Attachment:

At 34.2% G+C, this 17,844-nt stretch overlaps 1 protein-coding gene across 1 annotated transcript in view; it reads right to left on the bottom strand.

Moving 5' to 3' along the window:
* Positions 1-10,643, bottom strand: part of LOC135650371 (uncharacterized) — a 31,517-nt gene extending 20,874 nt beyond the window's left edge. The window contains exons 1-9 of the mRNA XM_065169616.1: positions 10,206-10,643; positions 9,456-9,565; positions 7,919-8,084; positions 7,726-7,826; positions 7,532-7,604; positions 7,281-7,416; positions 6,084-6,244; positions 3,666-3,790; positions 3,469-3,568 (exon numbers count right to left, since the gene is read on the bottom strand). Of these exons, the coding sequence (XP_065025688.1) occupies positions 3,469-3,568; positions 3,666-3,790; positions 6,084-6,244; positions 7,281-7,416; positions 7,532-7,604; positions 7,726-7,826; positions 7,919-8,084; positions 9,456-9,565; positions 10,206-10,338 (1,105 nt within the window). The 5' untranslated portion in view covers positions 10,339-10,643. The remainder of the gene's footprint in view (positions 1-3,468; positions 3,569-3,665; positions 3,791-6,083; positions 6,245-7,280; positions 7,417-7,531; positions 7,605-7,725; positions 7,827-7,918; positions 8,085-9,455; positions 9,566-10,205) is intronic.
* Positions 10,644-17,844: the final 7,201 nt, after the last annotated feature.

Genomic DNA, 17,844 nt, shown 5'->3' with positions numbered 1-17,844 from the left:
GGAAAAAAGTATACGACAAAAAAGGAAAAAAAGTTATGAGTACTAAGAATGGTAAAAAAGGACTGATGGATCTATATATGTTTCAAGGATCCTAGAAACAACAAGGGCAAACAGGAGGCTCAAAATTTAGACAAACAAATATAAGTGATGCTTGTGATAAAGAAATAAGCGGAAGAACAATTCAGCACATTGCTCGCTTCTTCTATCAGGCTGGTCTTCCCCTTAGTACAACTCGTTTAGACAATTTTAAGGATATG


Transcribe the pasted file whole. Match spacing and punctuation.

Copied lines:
At 34.2% G+C, this 17,844-nt stretch overlaps 1 protein-coding gene across 1 annotated transcript in view; it reads right to left on the bottom strand.

Moving 5' to 3' along the window:
* Positions 1-10,643, bottom strand: part of LOC135650371 (uncharacterized) — a 31,517-nt gene extending 20,874 nt beyond the window's left edge. The window contains exons 1-9 of the mRNA XM_065169616.1: positions 10,206-10,643; positions 9,456-9,565; positions 7,919-8,084; positions 7,726-7,826; positions 7,532-7,604; positions 7,281-7,416; positions 6,084-6,244; positions 3,666-3,790; positions 3,469-3,568 (exon numbers count right to left, since the gene is read on the bottom strand). Of these exons, the coding sequence (XP_065025688.1) occupies positions 3,469-3,568; positions 3,666-3,790; positions 6,084-6,244; positions 7,281-7,416; positions 7,532-7,604; positions 7,726-7,826; positions 7,919-8,084; positions 9,456-9,565; positions 10,206-10,338 (1,105 nt within the window). The 5' untranslated portion in view covers positions 10,339-10,643. The remainder of the gene's footprint in view (positions 1-3,468; positions 3,569-3,665; positions 3,791-6,083; positions 6,245-7,280; positions 7,417-7,531; positions 7,605-7,725; positions 7,827-7,918; positions 8,085-9,455; positions 9,566-10,205) is intronic.
* Positions 10,644-17,844: the final 7,201 nt, after the last annotated feature.

Genomic DNA, 17,844 nt, shown 5'->3' with positions numbered 1-17,844 from the left:
GGAAAAAAGTATACGACAAAAAAGGAAAAAAAGTTATGAGTACTAAGAATGGTAAAAAAGGACTGATGGATCTATATATGTTTCAAGGATCCTAGAAACAACAAGGGCAAACAGGAGGCTCAAAATTTAGACAAACAAATATAAGTGATGCTTGTGATAAAGAAATAAGCGGAAGAACAATTCAGCACATTGCTCGCTTCTTCTATCAGGCTGGTCTTCCCCTTAGTACAACTCGTTTAGACAATTTTAAGGATATG